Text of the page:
"You've been sampling the ale again. I told you not to do that."
"Oy! I ain't lyin' Tam! I really did see it!"
"You probably just saw an ordinary wolf hunting a deer or something. That isn't anything special."
"That wasn't any ordinary wolf," an old man muttered from his table. We knew him as Willhelm, a regular prone to telling fanciful tells to anyone who would listen. He had spent a long time at sea as a fisherman and was well-versed in old folkore that nobody cared to remember anymore. Willhelm knew nearly every scrap of old Irish tradition, some that no book ever contained. He was quiet and patient, the events of life rarely getting to him. Usually, he didn't enter into someone else's conversation, so we were surprised to hear him speak up.
"Then what, pray tell, was it?" Tam asked, a little perturbed that someone was encouraging Lanky's flight of fancy.
"Those woods aren't too far from here. I'd even wager they were right next door. With all the details your boy here gave, I'd say he saw some sort of hearth spirit that has decided to protect this pub."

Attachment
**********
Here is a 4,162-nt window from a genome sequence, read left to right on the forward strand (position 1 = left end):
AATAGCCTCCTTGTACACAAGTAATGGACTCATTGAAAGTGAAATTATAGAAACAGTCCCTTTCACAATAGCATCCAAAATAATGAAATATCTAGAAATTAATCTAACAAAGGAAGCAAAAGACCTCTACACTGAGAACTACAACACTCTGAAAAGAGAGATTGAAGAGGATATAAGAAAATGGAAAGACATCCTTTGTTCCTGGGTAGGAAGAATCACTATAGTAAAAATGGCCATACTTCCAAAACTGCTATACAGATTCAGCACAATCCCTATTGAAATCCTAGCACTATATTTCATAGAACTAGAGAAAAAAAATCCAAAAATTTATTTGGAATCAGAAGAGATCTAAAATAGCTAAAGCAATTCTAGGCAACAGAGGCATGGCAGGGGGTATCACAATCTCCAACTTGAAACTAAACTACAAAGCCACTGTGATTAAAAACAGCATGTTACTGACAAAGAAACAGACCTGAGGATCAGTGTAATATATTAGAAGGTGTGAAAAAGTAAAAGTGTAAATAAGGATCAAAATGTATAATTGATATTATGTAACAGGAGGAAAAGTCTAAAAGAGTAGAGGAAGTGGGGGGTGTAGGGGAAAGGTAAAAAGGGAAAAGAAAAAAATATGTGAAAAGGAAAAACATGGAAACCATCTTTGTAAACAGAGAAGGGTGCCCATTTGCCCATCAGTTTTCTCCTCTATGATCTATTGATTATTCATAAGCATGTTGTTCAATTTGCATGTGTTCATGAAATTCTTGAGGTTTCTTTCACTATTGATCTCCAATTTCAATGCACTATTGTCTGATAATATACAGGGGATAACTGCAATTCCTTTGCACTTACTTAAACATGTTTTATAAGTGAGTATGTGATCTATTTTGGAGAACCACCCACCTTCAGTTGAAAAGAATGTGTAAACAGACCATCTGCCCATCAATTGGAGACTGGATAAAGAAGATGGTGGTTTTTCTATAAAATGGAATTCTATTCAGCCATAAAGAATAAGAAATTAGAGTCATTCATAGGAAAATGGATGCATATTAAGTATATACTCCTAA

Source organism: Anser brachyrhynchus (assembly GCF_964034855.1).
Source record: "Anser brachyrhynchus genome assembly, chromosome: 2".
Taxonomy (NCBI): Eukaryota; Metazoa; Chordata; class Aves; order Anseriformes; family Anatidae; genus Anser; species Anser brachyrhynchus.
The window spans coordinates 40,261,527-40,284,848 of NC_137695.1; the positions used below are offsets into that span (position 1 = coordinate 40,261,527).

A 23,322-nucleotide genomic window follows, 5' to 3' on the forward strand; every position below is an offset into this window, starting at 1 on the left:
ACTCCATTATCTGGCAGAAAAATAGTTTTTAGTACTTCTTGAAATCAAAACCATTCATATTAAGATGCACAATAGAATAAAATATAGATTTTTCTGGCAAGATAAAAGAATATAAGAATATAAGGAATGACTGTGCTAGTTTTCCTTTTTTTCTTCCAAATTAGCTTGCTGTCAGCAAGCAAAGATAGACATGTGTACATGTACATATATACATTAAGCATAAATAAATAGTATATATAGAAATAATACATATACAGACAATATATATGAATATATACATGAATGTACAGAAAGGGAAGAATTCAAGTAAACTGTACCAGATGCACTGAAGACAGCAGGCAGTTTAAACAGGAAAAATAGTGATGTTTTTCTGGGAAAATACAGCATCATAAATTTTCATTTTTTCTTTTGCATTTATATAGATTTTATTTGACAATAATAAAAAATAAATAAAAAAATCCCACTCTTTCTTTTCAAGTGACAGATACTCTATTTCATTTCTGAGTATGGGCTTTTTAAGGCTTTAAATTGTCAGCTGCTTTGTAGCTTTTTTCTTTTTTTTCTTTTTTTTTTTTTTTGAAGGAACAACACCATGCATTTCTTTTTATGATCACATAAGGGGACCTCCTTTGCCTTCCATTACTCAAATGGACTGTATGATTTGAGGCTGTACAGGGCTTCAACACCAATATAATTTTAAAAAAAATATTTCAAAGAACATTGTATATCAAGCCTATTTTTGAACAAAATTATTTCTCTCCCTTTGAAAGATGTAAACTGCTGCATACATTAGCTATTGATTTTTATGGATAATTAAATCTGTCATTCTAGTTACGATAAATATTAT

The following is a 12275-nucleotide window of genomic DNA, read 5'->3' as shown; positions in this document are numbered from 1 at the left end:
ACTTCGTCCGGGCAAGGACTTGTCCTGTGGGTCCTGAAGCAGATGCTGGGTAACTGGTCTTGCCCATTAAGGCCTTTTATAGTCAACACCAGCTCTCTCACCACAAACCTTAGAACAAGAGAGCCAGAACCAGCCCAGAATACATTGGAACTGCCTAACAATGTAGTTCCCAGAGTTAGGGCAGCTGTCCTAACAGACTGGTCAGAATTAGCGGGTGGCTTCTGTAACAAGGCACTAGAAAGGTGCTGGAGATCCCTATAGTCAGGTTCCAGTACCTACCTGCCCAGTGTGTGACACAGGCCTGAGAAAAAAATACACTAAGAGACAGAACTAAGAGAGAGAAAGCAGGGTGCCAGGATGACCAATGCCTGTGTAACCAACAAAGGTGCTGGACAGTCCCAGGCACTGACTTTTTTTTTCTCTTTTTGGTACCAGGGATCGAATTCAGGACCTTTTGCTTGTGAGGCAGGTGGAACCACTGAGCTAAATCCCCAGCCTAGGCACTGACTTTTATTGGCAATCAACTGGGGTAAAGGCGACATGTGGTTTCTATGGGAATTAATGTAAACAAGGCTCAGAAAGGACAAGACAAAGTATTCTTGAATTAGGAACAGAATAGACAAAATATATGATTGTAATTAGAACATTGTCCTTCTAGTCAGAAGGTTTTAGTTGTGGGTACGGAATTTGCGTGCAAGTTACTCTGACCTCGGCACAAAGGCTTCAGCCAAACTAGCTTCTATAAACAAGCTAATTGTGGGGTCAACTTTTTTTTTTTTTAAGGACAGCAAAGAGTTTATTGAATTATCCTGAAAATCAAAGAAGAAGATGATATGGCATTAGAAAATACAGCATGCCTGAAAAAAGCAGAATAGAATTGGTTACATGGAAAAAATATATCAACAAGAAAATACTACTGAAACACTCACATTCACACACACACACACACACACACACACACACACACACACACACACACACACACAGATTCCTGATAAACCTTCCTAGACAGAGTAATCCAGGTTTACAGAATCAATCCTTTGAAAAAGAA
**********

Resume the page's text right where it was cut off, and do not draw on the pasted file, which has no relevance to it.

"What the blazes are you on about?"
"You've never heard of the old tales, have you? A hearth spirit protects a place from those that would seek to do it evil. The "beastie" as you call it, which I believe to be a bogart, posed a threat and the hearth spirit saw fit to attack it."
"See, Tam! I told you it weren't just a normal wolf!"
"Shush it, you. Willhelm's out of his mind, he is."
"Believe what you will," the old man stated nonchalantly, returning to his beer.
"Crazy old fart, eh, Colm?" Tam asked, turning to me.
I merely shrugged in response, giving a small smile.
Eventually the pub shut down for the night, and I was ready to go to sleep. Not before brushing my teeth, though. That bogart's arse tasted like an ashtray.